Empirical Testing on Newfoundland Data of a Theory of Regional Disparities
Maurice J. Scarlett is a geography professor at the Memorial University
This slim volume addresses the question: why is unemployment so high in Eastern Canada, and this includes the related questions: why are earned incomes relatively low; why has unemployment been high for as far back as data exist (1947), and why have none of the attempts to tackle the problem worked?
Swan and Kovacs first examine the problem and the approaches to it which have been adopted hitherto: specifically the export-base approach and the “natural rate of unemployment” approach, and they note the inability of each to explain all the facts. They then outline their own approach, which is a full equilibrium model with its most important element in its labour market conditions.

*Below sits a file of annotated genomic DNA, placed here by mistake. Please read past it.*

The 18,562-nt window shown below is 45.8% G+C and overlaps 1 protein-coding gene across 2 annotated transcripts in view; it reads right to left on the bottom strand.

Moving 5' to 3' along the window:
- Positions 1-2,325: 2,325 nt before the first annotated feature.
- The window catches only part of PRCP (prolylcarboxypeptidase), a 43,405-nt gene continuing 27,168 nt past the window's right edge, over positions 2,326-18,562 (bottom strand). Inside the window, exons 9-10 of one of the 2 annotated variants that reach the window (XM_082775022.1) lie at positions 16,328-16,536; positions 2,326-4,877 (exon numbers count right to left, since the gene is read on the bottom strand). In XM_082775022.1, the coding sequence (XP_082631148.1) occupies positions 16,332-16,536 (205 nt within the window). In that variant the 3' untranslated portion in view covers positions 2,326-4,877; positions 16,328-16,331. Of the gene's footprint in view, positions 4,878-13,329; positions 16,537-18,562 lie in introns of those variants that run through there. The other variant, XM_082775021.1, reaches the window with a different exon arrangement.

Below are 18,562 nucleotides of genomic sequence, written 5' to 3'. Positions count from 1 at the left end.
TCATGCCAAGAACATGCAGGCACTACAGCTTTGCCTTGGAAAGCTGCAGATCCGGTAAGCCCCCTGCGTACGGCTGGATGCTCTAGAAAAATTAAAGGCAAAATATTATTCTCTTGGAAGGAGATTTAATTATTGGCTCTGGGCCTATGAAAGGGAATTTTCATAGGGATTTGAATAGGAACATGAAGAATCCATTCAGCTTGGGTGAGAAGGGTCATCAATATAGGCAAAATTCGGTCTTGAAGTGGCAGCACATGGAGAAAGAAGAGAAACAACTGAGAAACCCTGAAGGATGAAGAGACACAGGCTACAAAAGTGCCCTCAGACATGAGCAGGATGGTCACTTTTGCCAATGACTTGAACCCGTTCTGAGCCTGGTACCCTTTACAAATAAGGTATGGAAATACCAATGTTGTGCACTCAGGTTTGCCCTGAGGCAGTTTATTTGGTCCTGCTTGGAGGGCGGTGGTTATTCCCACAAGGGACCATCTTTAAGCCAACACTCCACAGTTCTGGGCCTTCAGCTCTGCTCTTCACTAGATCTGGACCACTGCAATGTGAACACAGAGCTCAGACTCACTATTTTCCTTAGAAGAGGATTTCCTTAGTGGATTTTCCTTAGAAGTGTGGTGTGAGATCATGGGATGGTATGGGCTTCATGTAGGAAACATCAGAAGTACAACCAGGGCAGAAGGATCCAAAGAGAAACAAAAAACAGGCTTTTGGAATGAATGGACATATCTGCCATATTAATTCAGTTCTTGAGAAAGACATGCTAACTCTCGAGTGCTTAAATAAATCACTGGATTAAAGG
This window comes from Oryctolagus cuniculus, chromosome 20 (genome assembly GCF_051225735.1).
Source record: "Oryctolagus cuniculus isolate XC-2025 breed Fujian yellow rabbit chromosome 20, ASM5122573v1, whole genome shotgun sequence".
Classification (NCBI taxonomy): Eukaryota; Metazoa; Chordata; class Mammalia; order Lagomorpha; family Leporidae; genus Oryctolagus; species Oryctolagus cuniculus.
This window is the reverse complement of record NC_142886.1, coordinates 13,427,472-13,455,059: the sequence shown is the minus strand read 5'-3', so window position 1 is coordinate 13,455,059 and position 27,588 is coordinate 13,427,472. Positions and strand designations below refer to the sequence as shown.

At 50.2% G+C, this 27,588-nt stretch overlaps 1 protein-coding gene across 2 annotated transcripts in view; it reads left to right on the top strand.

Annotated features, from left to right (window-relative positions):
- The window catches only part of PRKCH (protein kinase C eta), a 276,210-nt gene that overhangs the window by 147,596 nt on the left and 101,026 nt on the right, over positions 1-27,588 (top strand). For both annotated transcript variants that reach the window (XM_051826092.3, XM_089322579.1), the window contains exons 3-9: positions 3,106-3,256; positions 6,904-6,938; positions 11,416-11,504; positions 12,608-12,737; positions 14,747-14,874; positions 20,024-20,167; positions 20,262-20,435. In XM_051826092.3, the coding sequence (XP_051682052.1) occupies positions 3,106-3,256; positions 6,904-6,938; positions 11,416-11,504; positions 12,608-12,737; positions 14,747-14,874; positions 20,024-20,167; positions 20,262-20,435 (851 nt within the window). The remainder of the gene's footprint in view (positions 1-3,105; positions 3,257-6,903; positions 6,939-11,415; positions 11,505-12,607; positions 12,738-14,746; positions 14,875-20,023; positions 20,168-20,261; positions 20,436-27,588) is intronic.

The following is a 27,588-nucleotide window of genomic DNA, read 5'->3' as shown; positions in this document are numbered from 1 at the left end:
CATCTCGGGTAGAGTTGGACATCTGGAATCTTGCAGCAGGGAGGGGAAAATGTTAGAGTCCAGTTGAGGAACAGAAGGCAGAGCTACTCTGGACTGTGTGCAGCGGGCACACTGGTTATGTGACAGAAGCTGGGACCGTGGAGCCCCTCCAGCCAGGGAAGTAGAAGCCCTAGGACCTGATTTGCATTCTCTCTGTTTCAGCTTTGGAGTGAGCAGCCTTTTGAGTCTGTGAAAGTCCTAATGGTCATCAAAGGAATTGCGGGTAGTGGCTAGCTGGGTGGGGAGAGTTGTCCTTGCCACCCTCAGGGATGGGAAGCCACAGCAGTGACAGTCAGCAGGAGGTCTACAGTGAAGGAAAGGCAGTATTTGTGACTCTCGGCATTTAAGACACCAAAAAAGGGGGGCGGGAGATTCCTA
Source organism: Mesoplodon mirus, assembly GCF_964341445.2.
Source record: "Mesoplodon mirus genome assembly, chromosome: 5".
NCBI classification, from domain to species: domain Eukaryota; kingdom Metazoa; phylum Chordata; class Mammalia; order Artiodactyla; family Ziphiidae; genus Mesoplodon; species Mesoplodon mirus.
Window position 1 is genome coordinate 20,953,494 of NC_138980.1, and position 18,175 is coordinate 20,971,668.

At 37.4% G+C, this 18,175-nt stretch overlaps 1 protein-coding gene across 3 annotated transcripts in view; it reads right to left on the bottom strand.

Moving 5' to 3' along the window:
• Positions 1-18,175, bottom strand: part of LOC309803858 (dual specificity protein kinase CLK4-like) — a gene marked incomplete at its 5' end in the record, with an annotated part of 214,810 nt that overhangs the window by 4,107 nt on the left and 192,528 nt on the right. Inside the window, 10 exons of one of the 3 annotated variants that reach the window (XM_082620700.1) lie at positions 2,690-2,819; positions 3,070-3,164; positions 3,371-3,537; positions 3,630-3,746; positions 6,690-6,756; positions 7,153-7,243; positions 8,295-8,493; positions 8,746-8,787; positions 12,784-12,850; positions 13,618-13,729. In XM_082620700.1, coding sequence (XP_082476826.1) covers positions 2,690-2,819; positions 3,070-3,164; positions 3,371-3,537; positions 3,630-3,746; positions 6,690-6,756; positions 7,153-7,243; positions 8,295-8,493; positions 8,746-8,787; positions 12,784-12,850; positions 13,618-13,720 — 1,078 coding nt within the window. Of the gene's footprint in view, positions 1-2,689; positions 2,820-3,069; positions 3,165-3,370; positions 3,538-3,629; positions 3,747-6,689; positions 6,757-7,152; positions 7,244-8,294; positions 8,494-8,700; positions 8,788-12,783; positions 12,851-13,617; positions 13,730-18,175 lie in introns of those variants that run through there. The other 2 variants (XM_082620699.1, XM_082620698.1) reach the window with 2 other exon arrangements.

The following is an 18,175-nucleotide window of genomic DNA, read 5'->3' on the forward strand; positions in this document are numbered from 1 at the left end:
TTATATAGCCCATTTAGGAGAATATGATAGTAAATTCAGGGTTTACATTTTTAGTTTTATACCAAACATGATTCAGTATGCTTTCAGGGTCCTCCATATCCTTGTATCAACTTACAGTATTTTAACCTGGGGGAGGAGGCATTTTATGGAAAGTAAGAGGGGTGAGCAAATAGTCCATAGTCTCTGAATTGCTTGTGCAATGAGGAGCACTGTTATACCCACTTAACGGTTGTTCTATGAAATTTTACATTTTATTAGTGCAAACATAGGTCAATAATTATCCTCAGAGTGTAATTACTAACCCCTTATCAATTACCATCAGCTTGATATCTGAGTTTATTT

In chapter 3 the model is outlined, together with its policy implications. This is followed by the mathematics of the model, chapter 4, and in chapter 5, a testing of the model.
The results lend some support to their theory, but in terms of statistical significance some of the key elements are not confirmed as strongly as might be wished; and there is thus a question of whether the findings justify policy revision. Nevertheless, some conclusions bear careful review, notably the assertion that outmigration would not influence the rate of unemployment or the level of real earned incomes of those who remain.
This is a stimulating contribution to a discussion of perhaps the most serious regional disparity problem we have in Canada, and as such it deserves to be read with attention.